Published 5/31/2012 in Beef Empire Days-Food
Correction: In a previous persion of this story, Ryan Wiesner’s name was misspelled.
By ANGIE HAFLICH
Brad Nading/Telegram Jack Klein shakes garlic pepper seasoning on a fresh round of steaks placed on one of the grills Wednesday during the Beef Empire Days Roto-Mix Cattlemen's Steak Cookout under the grandstands at the Finney County Fairgrounds.
Brad Nading/Telegram Wally Stimpert has some flames kick up as he turns a steak Wednesday while he and others from Roto-Mix man the grills for the Beef Empire Days Roto-Mix Cattlemen's Steak Cookout under the Finney County Fairgrounds grandstands.
The aroma of steak filled the air at the Finney County Fairgrounds Wednesday as the Roto-Mix Cattlemen's Steak Cookout, a long-standing event of Beef Empire Days, was under way during the Merck Animal Health Live Show.
On a large grill under the grandstands, employees of Roto-Mix cooked ribeyes as the Southwest Kansas CattleWomen served them up with a side of baked beans and rolls.
"They do all the work. They're good at it," Delores Gillen said as she dished up baked beans.
Janet Hands, who was also serving baked beans, said that the cooks have many years of experience.
"They do a really good job," she said.
Gillen said that there are always a lot of people at the cookout.
The Roto-Mix crew started cooking at about 10 a.m., Rod Neier, CEO of Roto-Mix, said as he cleaned one of the cook's glasses.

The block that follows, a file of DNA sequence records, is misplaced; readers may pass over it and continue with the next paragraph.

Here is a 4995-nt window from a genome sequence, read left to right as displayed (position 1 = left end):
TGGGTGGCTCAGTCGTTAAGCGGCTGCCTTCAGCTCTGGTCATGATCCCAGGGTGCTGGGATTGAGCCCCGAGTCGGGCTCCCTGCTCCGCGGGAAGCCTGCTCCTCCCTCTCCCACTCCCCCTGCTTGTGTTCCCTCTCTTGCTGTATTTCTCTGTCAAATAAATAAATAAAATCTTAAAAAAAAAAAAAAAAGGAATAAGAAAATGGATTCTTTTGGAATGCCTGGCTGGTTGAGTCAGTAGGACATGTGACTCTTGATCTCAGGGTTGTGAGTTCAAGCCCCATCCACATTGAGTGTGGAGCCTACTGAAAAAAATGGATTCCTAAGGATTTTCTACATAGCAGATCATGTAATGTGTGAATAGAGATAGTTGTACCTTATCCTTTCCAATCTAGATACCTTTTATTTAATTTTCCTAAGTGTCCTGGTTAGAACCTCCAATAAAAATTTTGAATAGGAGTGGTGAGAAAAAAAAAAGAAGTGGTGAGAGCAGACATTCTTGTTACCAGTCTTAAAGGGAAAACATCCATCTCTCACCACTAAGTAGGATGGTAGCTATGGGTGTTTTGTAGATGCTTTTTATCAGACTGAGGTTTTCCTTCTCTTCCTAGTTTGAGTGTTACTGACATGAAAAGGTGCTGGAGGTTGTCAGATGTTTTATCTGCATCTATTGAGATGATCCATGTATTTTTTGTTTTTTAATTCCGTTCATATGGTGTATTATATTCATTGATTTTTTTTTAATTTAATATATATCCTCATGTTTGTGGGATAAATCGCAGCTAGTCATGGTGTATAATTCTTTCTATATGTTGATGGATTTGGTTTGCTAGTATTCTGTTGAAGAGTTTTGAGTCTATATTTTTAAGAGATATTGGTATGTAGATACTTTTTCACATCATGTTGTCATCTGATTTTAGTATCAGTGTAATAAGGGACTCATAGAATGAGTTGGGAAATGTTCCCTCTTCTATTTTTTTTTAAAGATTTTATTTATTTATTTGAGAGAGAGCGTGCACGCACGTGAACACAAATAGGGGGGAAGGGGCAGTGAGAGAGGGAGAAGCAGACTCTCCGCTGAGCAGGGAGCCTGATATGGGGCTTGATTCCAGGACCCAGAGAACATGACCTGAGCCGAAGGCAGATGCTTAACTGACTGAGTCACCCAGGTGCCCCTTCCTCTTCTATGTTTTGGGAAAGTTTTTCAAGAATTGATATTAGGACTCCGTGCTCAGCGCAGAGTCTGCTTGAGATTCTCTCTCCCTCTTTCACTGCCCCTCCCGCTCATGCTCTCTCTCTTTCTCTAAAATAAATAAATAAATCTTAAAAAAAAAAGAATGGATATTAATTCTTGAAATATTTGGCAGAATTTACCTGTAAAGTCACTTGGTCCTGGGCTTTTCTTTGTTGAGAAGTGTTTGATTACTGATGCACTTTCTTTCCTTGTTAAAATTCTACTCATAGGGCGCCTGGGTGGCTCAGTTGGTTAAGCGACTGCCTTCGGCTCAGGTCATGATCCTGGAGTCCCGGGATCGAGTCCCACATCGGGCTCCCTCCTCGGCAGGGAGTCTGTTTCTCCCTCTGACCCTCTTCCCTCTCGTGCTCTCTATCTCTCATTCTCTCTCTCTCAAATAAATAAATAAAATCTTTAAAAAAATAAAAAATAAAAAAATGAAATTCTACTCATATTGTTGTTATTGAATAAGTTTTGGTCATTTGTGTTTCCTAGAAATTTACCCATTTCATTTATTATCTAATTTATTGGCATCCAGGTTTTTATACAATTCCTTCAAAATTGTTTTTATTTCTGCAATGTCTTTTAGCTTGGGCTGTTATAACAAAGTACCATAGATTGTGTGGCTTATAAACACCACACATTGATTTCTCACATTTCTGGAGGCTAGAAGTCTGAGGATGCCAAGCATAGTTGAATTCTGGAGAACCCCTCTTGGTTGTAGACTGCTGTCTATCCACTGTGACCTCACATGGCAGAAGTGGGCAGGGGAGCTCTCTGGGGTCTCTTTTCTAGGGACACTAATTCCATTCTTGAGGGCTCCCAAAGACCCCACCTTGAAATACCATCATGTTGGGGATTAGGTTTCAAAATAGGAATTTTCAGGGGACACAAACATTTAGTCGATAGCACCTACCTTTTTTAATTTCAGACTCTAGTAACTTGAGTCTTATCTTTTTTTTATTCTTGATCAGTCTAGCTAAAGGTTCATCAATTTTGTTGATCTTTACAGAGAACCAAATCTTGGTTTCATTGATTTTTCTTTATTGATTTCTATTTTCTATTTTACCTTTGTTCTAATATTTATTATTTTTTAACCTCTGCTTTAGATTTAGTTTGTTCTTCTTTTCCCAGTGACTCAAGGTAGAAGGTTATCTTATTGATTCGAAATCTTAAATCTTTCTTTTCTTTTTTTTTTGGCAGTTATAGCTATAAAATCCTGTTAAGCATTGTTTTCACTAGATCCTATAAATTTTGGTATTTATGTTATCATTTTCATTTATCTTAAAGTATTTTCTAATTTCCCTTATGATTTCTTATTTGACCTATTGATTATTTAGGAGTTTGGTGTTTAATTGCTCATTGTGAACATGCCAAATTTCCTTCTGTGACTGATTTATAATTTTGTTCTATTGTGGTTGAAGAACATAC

"I'm cleaning his glasses so he can cook some more," Neier said.
Roto-Mix has been involved with cooking steak for the event, in some fashion, for a dozen years.
"A lot of the people who are here have been here for the whole thing, for 12 years. Pretty much the same people," Neier said.
The grills were large enough to cook about 100 steaks at a time.
"We kind of have a process they go through here. They cook them here, pretty much medium rare, and then they put a little butter on them and put them in the cooler and then they actually keep cooking because they build up heat inside there, so they end up probably medium by the time they come and get them. The cooler keeps them warm," he said.
This process also allows the butter to marinate through the cuts.
"The butter keeps them moist," Neier said.
After having participated in the event for so long, he said that they have gotten it down to a science.
"We kind of know what to expect now that we've done it this many years. We've got right around 600 steaks, so they'll probably all be gone, I'm sure," he said.
It only took about an hour and a half for them to disappear.
Greg Mantz said it was his first time at the event, and he was impressed with the free fare.
"Pretty good steaks. They didn't overcook them, and they were well finished. Somewhere between medium and medium rare," he said. "Pretty good quality, too."
Ryan Wiesner said he couldn't have asked for a better steak.
"It was a medium rare and that's how they presented it to me. It was very well-cooked and I enjoyed it," he said. "I appreciate all the vendors down here that are supporting Beef Empire Days, and I came down to show my support."
Finney County Fairgrounds employees Washington Huynh and Ruben Nungaray took some time out of their busy schedules to enjoy the meal, as well.
"I'm a cowboy, and I forgot my hat," Nungaray said, laughing.
Both men say their favorite event of Beef Empire Days is the rodeo.
Neier said that supporting Beef Empire Days and the cattle industry is important.
"If you just look around the area, the community, beef's a big part of the livelihood in this area," he said. "We enjoy supporting Beef Empire Days. It's a good event."
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